I have wanted to run a marathon since I was 29 years old. But there was always the fear that I couldn't do it. There was always the lack of commitment - because this is a massive commitment. But now, at the age of 58, I am really going to do it.

When I drank I always was "gonna" do a race, but somehow I never got around to registering and running one. I was ready to do one - fitness wise, I just never put all the pieces together to actually do one. When I was three years sober, I finally registered for a race, I trained for it, I showed up for it, and I ran it. When I finished, I felt like an olympic champion, because I FINALLY did something I said I was going to do.

And now it looks like I will be able to fulfill a lifetime dream. This has been one of the most difficult things I have ever done, but I feel like God has been with me every inch of the way. I think it is good for a me to really stretch myself and do something so outside of my comfort zone.

Tomorrow I will go to church and then meet a sponsee. That's about it. Well, and I get to watch a football game. Oh, that sounds like heaven to me.

Friday, September 24, 2010

Things Past

The above scene was something that struck me as incredibly sad. Abandoned balls. From abandoned children. An abandoned courtyard on an abandoned unit in a decimated hospital. Where I work. We did rounds of all the hospital courtyards today to assess risk. This one was just terribly sad. It closed one day last December, and yet, there are still balls out in the courtyard, as if the patients are still there, just waiting to come out and enjoy a game of ball.

After writing the sad story of my best friend last night, I thought about writing about more of my lost relationships. Lost to alcoholism. But I have to get up in the morning at 2:45 and drive across town to meet my running club by 5:00 a.m. and run 20 miles. 20 miles. Yes, that is right, twenty miles. I will give you a full report, and I hope it won't include any details of injuries or illness. The weather is supposed to be fine... we will start under the harvest moon. And end under the blazing sun, but it is only supposed to be in the high 70s tomorrow, so it will be fine. I have had two trips to the chiropractor this week and hope that my left foot, leg, and whole back will hold out. (I have, for the most part, stopped writing about my injuries, they are SO boring.)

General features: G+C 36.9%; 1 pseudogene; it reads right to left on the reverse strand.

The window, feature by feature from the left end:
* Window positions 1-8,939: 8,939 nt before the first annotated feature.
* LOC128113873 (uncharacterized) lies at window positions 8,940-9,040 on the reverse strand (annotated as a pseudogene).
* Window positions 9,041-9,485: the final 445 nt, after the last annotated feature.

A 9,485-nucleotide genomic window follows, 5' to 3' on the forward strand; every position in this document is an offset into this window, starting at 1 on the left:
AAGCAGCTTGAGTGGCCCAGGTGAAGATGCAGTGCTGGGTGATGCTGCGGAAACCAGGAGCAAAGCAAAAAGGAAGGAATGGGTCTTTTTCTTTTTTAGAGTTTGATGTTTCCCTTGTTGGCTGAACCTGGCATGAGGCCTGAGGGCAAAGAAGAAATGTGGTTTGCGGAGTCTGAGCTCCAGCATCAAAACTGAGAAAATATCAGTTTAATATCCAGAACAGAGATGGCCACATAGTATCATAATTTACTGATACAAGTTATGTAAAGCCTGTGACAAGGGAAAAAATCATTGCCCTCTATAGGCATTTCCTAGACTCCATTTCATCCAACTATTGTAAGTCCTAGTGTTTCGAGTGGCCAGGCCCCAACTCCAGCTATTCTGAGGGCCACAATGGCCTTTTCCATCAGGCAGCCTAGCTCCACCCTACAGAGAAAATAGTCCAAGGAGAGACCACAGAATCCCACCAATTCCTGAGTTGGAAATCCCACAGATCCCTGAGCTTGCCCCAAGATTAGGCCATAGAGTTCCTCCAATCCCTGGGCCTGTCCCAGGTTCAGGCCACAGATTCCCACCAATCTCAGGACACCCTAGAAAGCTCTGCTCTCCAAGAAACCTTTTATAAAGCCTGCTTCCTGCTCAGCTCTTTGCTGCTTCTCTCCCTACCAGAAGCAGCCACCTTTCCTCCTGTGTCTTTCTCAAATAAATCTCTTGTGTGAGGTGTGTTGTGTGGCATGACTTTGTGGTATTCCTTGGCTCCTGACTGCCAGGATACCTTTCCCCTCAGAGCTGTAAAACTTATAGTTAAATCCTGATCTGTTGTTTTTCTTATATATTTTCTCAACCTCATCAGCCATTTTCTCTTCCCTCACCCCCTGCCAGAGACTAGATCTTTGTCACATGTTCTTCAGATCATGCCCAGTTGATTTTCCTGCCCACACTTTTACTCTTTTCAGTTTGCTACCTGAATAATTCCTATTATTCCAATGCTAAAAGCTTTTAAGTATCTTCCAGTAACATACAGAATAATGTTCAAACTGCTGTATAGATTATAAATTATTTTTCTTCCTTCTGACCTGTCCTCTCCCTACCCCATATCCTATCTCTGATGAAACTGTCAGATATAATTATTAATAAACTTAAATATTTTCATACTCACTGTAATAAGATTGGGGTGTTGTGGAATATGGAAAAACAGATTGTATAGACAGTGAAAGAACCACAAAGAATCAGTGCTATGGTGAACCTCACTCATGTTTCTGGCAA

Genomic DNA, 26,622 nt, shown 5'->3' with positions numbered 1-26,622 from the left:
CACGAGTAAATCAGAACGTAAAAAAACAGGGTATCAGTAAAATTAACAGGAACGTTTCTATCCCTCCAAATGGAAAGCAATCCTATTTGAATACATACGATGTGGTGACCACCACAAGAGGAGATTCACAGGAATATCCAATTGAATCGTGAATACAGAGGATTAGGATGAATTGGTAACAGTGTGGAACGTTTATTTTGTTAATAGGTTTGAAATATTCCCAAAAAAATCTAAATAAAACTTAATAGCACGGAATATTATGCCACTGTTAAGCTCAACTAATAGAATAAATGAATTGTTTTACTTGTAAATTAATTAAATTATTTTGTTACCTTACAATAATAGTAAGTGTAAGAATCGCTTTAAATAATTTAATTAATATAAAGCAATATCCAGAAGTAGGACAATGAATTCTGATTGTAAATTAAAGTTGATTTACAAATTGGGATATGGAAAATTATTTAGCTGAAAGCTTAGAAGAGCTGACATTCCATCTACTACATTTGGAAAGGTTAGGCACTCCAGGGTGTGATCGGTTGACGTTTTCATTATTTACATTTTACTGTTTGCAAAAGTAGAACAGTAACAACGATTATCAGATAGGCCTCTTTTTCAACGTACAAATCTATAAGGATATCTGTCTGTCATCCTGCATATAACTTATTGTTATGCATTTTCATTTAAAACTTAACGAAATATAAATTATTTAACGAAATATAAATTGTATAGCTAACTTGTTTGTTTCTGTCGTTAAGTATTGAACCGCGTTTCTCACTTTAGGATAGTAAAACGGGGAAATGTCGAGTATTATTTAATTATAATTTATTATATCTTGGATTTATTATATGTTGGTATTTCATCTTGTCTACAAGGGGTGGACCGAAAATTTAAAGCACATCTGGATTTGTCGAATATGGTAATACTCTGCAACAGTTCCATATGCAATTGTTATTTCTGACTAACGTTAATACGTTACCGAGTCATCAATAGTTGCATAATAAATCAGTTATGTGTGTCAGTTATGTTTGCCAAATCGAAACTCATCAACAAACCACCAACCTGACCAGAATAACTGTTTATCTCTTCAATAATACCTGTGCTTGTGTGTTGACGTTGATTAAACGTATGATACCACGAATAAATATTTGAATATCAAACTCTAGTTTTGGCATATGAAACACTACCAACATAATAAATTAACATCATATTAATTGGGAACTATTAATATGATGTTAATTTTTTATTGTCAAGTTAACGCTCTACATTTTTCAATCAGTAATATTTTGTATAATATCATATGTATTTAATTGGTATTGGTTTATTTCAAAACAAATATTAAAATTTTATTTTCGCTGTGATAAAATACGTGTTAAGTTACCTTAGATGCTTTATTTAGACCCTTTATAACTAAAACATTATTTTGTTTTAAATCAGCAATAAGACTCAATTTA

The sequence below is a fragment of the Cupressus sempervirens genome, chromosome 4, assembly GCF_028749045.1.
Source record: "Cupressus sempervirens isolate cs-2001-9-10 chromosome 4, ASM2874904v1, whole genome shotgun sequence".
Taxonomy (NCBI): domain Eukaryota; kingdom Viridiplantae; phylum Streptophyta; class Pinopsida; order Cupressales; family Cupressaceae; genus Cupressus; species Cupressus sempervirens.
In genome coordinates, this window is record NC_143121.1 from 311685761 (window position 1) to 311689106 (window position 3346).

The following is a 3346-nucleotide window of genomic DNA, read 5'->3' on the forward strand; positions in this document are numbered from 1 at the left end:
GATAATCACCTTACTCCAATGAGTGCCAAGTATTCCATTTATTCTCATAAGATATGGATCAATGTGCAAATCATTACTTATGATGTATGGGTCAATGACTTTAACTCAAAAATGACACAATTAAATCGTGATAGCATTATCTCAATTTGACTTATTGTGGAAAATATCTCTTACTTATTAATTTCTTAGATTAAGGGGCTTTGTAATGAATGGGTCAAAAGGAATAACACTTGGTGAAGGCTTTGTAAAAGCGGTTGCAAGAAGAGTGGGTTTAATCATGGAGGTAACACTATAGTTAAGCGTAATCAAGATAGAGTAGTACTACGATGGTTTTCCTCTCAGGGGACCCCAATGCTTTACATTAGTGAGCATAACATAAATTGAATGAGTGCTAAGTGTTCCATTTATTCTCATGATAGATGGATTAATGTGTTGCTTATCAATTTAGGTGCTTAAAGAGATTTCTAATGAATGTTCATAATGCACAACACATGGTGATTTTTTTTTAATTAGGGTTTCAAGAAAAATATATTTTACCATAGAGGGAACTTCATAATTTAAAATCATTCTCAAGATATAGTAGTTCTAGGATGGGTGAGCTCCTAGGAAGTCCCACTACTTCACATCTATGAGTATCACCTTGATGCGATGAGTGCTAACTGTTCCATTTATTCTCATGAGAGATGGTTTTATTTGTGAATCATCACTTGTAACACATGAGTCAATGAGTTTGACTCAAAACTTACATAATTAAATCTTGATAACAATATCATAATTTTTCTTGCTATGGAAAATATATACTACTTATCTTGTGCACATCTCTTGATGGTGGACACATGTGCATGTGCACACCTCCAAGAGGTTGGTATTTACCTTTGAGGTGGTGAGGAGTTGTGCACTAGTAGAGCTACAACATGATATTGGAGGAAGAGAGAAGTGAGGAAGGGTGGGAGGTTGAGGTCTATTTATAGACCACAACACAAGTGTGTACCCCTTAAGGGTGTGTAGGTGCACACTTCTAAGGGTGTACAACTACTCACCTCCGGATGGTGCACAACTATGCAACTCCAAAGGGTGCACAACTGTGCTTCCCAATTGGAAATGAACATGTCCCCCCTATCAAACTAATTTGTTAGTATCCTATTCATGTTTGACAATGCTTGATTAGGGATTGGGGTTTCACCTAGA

I guess I want to make a point. I have seen some mighty fine people lose their way and get drunk. I have seen them become people I didn't know - even though we had been close when they were sober. Once alcohol enters the picture, no matter what you think, the relationship is over. That is my experience.

I am too tired to write about specific examples now, but I think I will in the next days.